(N.Y. Penal Law §§ 120.45, 120.50, 120.55, 120.60, 240.25, 240.26, 240.30 (2024).)

Strangulation and Criminal Obstruction of Breathing or Blood Circulation

New York makes it a crime to restrict a person's normal breathing or blood circulation by applying pressure to the throat or neck or blocking their nose or mouth. The offense starts as a class A misdemeanor but increases to a class D felony if any physical injury occurs or the victim loses consciousness. Class C felony penalties apply when the defendant causes serious physical injuries.

(N.Y. Penal Law §§ 121.11, 121.12, 121.13 (2024).)

Criminal Contempt for Violating an Order of Protection

Violating a court order of protection—whether issued in criminal or family court—is a class A misdemeanor for a first offense and a class E felony for a repeat offense. It also becomes a class E felony any time:

  • the defendant displays a weapon or stalks, harasses, or threatens the protected person, or
  • the defendant damages the protected person's property in an amount over $250.

The crime becomes aggravated criminal contempt—a class D felony—if the defendant harms the victim or commits a second or subsequent felony-level violation.

(N.Y. Penal Law §§ 215.50, 215.51, 215.52 (2024).)

Aggravated Family Offense

New York has a crime called "aggravated family offense." Under this law, a defendant who's convicted of a second or subsequent misdemeanor family offense in five years will face felony charges. The victims don't need to be the same.

The felony enhancement kicks in when the defendant's current conviction and a prior conviction involve one of the more than 50 specified offenses against a family or household member (including all of the offenses listed above). An aggravated family offense is a class E felony.

(N.Y. Penal Law § 240.75 (2024).)

Domestic Violence Arrest, Bail, and Firearm Provisions in New York

New York law recognizes the high risk of harm in domestic violence cases. It allows for warrantless arrests, restrictions on firearms, and bail conditions when a defendant is suspected or convicted of domestic violence.

Arrests in Domestic Violence Cases

New York has a mandatory arrest policy for domestic violence cases. An officer can make a warrantless arrest in cases involving a crime committed against a family or household member or a violation of an order of protection. If the suspect possesses a firearm or similar weapon, the officer must take temporary custody of the weapon.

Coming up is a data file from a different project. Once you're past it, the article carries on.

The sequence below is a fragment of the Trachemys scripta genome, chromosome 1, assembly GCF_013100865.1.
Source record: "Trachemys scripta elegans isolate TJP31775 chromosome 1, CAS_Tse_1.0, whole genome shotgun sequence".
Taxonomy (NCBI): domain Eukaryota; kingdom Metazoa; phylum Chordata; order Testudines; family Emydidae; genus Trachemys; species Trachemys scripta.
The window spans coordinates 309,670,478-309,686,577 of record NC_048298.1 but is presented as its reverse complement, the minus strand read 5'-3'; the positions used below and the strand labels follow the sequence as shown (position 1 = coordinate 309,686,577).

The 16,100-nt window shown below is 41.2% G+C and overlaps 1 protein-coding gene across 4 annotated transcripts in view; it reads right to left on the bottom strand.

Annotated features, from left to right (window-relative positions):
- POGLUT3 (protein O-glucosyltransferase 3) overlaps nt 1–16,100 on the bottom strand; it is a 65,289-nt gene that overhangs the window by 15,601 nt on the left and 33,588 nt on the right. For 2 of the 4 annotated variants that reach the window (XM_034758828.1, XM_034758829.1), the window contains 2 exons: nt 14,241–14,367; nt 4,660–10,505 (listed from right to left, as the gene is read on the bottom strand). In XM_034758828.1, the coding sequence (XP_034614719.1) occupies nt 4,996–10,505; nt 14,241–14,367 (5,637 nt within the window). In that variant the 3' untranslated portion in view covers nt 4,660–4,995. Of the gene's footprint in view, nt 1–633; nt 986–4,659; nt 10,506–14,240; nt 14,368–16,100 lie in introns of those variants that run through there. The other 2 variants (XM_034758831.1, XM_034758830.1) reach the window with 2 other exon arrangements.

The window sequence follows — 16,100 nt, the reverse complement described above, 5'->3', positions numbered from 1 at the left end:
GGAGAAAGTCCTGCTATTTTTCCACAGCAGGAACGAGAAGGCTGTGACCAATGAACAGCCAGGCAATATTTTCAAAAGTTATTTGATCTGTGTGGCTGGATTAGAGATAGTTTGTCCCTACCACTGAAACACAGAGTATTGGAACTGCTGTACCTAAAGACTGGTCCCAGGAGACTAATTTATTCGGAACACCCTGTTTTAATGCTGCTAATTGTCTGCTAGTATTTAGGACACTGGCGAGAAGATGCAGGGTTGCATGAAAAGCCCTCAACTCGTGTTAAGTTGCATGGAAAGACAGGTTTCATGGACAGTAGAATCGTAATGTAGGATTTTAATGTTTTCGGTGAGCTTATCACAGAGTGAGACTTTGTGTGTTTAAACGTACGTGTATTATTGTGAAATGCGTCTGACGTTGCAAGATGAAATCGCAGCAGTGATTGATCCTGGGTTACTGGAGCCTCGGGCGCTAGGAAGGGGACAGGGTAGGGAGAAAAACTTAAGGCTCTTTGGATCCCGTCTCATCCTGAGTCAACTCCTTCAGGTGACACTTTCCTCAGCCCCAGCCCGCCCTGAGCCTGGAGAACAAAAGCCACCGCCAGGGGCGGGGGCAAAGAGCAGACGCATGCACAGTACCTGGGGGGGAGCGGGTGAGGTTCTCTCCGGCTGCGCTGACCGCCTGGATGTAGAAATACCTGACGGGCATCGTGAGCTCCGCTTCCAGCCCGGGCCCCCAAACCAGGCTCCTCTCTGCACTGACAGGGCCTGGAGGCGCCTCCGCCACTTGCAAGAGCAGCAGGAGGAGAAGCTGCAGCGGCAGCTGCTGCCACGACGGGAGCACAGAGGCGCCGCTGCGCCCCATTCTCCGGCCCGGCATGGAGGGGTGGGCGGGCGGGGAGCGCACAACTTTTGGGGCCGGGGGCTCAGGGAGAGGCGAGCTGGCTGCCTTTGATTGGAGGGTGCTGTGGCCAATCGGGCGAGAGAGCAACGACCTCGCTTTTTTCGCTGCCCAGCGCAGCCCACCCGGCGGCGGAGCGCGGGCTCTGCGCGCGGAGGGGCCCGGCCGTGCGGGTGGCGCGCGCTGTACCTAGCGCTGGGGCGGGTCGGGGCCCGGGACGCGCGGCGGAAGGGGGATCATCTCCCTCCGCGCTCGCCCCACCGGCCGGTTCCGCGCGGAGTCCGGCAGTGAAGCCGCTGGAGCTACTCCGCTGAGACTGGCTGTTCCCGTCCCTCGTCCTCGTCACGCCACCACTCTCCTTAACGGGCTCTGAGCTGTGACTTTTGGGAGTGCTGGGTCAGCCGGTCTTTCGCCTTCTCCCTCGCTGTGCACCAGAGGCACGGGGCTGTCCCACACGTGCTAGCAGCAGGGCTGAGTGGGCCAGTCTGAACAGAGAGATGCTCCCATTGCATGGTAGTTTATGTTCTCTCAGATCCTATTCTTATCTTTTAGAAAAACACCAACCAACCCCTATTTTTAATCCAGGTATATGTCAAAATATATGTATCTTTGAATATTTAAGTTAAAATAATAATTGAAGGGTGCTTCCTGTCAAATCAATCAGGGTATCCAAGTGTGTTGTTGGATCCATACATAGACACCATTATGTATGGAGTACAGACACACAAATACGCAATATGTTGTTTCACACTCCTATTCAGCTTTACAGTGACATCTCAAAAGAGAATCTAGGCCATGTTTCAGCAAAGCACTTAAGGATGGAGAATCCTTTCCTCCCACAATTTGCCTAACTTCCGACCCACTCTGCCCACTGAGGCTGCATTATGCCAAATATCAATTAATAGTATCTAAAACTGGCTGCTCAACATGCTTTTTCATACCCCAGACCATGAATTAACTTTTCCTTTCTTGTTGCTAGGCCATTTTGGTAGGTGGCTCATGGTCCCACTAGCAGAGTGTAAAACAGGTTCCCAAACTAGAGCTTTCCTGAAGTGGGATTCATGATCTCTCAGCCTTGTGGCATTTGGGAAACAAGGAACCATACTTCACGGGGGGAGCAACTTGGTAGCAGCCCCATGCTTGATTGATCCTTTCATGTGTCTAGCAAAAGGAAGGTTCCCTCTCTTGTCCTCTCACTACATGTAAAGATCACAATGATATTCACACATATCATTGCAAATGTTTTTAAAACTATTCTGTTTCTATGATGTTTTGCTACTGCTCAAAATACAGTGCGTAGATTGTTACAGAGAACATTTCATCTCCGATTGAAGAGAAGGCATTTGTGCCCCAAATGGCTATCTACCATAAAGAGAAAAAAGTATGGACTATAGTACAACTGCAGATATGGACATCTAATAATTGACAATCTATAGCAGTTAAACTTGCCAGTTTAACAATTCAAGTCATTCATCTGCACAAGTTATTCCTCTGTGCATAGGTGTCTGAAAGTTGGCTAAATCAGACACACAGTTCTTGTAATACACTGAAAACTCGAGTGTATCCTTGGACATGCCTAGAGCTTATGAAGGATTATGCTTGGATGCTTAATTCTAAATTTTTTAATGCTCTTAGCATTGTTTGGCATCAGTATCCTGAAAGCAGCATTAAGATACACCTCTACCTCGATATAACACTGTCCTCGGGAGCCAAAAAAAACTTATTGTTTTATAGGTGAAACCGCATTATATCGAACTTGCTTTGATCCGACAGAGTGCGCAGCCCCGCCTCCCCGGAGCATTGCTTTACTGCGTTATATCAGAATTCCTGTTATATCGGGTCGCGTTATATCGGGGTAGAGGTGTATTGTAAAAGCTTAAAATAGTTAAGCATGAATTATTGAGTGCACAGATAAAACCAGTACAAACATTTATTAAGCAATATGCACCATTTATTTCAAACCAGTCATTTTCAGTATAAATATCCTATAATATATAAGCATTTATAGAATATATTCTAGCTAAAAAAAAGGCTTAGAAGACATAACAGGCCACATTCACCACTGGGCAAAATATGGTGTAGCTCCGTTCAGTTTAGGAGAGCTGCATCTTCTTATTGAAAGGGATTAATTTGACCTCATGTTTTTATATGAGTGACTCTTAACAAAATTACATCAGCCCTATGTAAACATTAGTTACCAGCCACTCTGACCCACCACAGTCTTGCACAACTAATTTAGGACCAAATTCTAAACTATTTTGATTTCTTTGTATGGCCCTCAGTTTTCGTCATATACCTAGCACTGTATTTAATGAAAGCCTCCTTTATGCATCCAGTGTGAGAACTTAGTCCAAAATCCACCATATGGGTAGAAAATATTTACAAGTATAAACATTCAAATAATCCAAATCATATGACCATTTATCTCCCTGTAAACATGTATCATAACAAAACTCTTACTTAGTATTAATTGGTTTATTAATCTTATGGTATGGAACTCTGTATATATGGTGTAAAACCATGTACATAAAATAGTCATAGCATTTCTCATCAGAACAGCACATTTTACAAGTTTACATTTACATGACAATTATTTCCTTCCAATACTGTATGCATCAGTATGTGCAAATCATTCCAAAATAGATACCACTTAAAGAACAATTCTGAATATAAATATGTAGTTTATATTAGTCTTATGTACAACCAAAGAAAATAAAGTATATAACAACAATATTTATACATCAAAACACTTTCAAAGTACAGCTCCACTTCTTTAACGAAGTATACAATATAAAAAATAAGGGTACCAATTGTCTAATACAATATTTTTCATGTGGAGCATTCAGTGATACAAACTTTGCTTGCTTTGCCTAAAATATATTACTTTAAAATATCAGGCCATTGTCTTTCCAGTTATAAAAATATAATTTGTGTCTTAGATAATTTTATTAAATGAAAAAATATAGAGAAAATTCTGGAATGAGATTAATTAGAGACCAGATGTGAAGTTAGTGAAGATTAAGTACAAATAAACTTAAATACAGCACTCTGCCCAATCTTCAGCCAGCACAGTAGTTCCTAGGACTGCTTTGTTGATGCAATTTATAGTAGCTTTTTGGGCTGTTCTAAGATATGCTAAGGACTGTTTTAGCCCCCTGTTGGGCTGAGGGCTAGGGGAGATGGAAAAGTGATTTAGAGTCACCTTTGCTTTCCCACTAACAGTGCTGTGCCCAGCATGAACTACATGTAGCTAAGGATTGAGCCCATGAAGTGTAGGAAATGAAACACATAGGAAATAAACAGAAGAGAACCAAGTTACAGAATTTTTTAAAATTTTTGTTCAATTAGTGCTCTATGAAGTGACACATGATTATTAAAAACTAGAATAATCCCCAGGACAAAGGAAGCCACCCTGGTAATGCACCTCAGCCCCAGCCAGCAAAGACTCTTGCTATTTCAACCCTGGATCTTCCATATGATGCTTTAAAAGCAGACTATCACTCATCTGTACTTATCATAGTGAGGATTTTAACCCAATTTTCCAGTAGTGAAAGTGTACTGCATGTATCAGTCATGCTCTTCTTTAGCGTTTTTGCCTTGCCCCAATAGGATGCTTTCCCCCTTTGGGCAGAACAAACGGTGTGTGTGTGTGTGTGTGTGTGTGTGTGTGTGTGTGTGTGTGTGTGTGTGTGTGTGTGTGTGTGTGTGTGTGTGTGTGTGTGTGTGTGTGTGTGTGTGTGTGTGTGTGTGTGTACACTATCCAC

(N.Y. Crim. Proc. Law § 140.10 (2024).)

Bail in Domestic Violence Cases

A special provision in New York law covers "protection for victims of family offenses." This section covers conditions of release when a suspect is charged with a family offense. In addition to typical bail conditions, the judge may issue a temporary order of protection that directs the suspect to stay away from the victim, to move out of a shared residence, and not to contact, harm, or threaten the victim, their children, or their pets.

Violating the order can result in arrest, bail forfeiture, and criminal charges. If the suspect is convicted, the judge can extend the order for a set number of years.

(N.Y. Crim. Proc. Law § 530.12 (2024).)

Firearm Restrictions in Domestic Violence Cases

Anyone convicted of a misdemeanor crime of domestic violence or a felony is prohibited from possessing a firearm under New York and federal law. It's also a crime to possess a firearm while subject to a final order of protection.

(N.Y. Penal Law § 265.01 (2024); 18 U.S.C. § 922 (2024).)

Talk to a Lawyer

If you're facing charges for a domestic violence crime or were served with a protective order, talk to a criminal defense attorney. An attorney can help you understand how the legal system works, what to expect at court hearings, and what penalties may apply.